How to Avoid GDPR Administrative Fines
23 November 2017
Author: Faye Dunwoody
How to avoid GDPR administrative fines
Data protection regulations are set to get stricter under the new General Data Protection Regulation (GDPR) which comes into effect in May 2018.
The power to impose fines against those who breach the GDPR will change significantly and there will be a dramatic increase in the amount of fines organisations may find themselves facing - from £500,000 to €20 million. Some businesses may even find themselves at the risk of insolvency if they are found to be in breach of the GDPR.
There will be a new tiered approach in respect of fines and penalties will be adopted to cover a wide range of infringements. These will apply to both controllers and processors.
Supervisory authorities will have the ability to impose much more substantial fines.
Administrative fines are discretionary, to be imposed on a case by case basis and supervising authorities must ensure each fine is “effective, proportionate and dissuasive.”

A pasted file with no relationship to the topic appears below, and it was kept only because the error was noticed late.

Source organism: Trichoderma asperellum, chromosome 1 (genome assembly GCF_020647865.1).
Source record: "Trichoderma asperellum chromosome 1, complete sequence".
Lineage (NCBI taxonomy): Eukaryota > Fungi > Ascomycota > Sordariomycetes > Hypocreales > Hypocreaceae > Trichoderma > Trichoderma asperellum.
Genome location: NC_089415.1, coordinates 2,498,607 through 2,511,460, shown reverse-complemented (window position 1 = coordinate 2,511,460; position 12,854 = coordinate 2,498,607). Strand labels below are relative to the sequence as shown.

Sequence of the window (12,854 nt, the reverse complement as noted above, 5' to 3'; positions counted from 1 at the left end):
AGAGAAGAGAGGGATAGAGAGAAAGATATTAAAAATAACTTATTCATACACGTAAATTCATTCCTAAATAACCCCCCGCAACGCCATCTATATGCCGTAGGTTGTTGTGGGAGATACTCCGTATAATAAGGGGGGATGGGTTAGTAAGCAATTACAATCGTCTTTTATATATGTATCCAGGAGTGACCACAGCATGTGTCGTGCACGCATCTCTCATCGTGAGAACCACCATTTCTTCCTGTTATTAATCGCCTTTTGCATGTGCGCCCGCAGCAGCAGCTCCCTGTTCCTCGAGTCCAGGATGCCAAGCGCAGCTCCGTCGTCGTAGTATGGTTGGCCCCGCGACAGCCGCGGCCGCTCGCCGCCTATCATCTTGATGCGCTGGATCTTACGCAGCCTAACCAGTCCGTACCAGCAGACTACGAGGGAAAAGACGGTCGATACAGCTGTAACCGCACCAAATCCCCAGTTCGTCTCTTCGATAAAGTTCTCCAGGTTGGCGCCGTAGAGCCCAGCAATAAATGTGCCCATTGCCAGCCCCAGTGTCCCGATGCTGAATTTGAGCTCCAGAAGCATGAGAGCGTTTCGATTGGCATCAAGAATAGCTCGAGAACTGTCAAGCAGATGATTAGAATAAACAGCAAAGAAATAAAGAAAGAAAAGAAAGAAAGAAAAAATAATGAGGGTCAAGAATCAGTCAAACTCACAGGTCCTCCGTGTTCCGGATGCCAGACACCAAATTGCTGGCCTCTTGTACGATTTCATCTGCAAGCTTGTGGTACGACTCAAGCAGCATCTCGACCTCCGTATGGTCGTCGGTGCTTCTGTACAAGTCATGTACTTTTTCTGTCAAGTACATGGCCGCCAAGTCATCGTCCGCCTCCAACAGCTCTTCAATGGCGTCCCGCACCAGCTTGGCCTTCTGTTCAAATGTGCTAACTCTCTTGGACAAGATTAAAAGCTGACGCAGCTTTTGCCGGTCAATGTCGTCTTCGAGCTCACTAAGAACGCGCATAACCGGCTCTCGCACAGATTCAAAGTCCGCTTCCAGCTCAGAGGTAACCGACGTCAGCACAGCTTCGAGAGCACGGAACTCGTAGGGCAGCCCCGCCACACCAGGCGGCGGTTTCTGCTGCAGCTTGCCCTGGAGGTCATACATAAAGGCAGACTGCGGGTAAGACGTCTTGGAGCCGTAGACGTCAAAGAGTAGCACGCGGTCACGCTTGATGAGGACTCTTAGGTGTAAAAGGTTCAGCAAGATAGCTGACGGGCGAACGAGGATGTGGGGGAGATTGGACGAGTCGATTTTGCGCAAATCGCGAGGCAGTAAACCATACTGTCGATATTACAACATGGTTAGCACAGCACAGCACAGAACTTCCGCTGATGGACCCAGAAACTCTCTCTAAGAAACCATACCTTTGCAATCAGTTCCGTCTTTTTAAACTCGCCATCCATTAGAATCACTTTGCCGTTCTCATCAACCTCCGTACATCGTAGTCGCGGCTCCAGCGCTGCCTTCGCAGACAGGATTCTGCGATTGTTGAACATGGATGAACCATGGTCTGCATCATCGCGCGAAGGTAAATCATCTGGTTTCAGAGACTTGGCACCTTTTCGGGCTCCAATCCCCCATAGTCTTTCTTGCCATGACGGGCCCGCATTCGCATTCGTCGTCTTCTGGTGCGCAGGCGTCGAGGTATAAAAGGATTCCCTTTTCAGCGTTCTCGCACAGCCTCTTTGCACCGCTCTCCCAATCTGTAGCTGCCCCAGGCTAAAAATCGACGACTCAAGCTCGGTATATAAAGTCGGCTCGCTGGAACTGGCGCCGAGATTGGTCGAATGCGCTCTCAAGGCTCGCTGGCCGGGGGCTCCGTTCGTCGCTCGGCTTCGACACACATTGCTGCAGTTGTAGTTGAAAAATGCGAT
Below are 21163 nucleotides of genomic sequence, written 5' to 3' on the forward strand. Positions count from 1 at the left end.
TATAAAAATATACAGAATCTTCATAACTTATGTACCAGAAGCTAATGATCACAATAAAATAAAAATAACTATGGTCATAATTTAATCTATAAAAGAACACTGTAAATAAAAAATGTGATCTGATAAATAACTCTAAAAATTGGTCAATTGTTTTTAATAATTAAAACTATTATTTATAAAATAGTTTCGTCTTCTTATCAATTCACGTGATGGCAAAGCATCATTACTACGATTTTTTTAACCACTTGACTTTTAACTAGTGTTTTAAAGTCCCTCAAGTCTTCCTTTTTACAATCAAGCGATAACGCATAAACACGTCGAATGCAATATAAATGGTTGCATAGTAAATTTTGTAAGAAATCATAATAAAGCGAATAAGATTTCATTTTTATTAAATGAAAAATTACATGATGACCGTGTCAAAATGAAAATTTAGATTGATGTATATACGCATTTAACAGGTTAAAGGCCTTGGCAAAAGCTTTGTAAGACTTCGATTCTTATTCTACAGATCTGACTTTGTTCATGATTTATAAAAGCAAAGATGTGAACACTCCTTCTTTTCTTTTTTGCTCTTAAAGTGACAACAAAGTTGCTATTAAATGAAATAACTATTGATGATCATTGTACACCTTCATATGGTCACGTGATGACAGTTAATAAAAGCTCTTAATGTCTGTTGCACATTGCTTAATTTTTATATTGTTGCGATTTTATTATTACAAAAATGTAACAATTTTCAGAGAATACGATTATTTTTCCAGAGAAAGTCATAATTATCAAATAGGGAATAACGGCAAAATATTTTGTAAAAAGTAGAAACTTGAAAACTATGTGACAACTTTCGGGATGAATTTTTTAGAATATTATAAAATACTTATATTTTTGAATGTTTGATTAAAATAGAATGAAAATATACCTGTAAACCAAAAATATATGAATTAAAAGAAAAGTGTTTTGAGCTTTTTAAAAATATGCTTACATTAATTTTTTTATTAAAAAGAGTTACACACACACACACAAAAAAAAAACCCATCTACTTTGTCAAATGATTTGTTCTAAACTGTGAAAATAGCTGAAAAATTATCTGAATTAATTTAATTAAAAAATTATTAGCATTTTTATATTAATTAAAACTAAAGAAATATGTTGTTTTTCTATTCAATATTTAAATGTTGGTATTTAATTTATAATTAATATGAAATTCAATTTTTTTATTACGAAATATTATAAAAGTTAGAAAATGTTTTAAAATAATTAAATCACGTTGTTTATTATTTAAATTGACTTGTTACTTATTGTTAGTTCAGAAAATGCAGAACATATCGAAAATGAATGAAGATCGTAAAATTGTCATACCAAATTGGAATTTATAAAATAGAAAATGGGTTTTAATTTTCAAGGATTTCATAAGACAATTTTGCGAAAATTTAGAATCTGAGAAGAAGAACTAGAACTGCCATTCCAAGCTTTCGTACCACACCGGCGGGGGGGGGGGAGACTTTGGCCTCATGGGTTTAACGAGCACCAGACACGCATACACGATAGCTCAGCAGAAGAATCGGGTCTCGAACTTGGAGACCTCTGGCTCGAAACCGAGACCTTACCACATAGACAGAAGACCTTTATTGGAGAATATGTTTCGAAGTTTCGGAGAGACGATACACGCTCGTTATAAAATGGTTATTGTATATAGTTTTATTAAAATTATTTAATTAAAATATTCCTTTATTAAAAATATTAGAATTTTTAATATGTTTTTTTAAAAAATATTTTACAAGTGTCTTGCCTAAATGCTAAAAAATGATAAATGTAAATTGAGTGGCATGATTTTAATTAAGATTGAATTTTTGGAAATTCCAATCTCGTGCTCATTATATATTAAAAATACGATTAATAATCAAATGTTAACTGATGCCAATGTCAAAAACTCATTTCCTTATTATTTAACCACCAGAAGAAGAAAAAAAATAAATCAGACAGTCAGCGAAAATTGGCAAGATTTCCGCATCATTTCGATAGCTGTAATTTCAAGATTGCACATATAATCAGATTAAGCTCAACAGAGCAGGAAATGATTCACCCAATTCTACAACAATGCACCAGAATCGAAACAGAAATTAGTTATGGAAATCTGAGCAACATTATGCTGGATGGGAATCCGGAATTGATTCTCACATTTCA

Certain lesser infringements will be subject to fines of up to €10 million or 2 per cent of the total global turnover, whichever is greater. If in breach of GDPR, your business could be fined up 4 per cent of annual global turnover or €20 million, whichever is greater, for the most serious of offences.
Member states can determine the extent to which public authorities may be subject to an administrative fine.
Administrative fines will be discretionary and take into account:
- The nature, gravity and duration of the infringement;
- Number of data subjects affected and the level of damage suffered;
- Intentional or negligent character of the infringement;
- Any action taken to mitigate the damage;
- The degree of responsibility of the controller or processor;
- Any relevant previous infringements by the controller;
- The degree of cooperation with the supervisory authority;
- Where measures have previously been ordered against the controller or processor, compliance with those measures;
- Adherence to approved codes of conduct;
- Any other aggravating or mitigating factor applicable to the circumstances of the case.
Organisations need to be doing everything they can now to prepare for the implementation of the GDPR. There is a lot to get to grips with and the implications are severe in the event of non-compliance.
For further information please contact Carson McDowell on 028 90 244 951.